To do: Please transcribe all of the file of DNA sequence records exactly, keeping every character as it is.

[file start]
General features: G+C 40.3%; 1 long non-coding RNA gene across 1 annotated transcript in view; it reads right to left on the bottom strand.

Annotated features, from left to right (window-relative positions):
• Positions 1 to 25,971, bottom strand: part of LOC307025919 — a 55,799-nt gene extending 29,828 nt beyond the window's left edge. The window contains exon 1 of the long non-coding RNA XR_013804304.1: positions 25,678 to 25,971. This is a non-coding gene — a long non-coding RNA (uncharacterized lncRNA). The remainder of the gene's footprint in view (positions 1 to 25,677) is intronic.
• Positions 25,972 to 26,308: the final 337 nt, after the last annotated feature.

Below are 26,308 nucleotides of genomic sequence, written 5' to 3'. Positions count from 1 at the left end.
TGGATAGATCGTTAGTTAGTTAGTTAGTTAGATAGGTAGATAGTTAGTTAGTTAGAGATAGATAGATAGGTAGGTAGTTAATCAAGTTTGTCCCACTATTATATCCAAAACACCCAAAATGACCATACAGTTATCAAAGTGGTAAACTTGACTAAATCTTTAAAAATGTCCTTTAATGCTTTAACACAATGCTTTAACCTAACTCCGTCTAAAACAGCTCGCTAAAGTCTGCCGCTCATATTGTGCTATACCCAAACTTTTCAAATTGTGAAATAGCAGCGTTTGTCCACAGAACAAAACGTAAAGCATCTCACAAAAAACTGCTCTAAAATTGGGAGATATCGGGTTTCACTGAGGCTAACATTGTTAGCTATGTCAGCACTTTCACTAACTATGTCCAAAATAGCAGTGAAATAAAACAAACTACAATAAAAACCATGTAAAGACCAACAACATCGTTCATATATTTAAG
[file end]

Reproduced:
General features: G+C 40.3%; 1 long non-coding RNA gene across 1 annotated transcript in view; it reads right to left on the bottom strand.

Annotated features, from left to right (window-relative positions):
• Positions 1 to 25,971, bottom strand: part of LOC307025919 — a 55,799-nt gene extending 29,828 nt beyond the window's left edge. The window contains exon 1 of the long non-coding RNA XR_013804304.1: positions 25,678 to 25,971. This is a non-coding gene — a long non-coding RNA (uncharacterized lncRNA). The remainder of the gene's footprint in view (positions 1 to 25,677) is intronic.
• Positions 25,972 to 26,308: the final 337 nt, after the last annotated feature.

Below are 26,308 nucleotides of genomic sequence, written 5' to 3'. Positions count from 1 at the left end.
TGGATAGATCGTTAGTTAGTTAGTTAGTTAGATAGGTAGATAGTTAGTTAGTTAGAGATAGATAGATAGGTAGGTAGTTAATCAAGTTTGTCCCACTATTATATCCAAAACACCCAAAATGACCATACAGTTATCAAAGTGGTAAACTTGACTAAATCTTTAAAAATGTCCTTTAATGCTTTAACACAATGCTTTAACCTAACTCCGTCTAAAACAGCTCGCTAAAGTCTGCCGCTCATATTGTGCTATACCCAAACTTTTCAAATTGTGAAATAGCAGCGTTTGTCCACAGAACAAAACGTAAAGCATCTCACAAAAAACTGCTCTAAAATTGGGAGATATCGGGTTTCACTGAGGCTAACATTGTTAGCTATGTCAGCACTTTCACTAACTATGTCCAAAATAGCAGTGAAATAAAACAAACTACAATAAAAACCATGTAAAGACCAACAACATCGTTCATATATTTAAG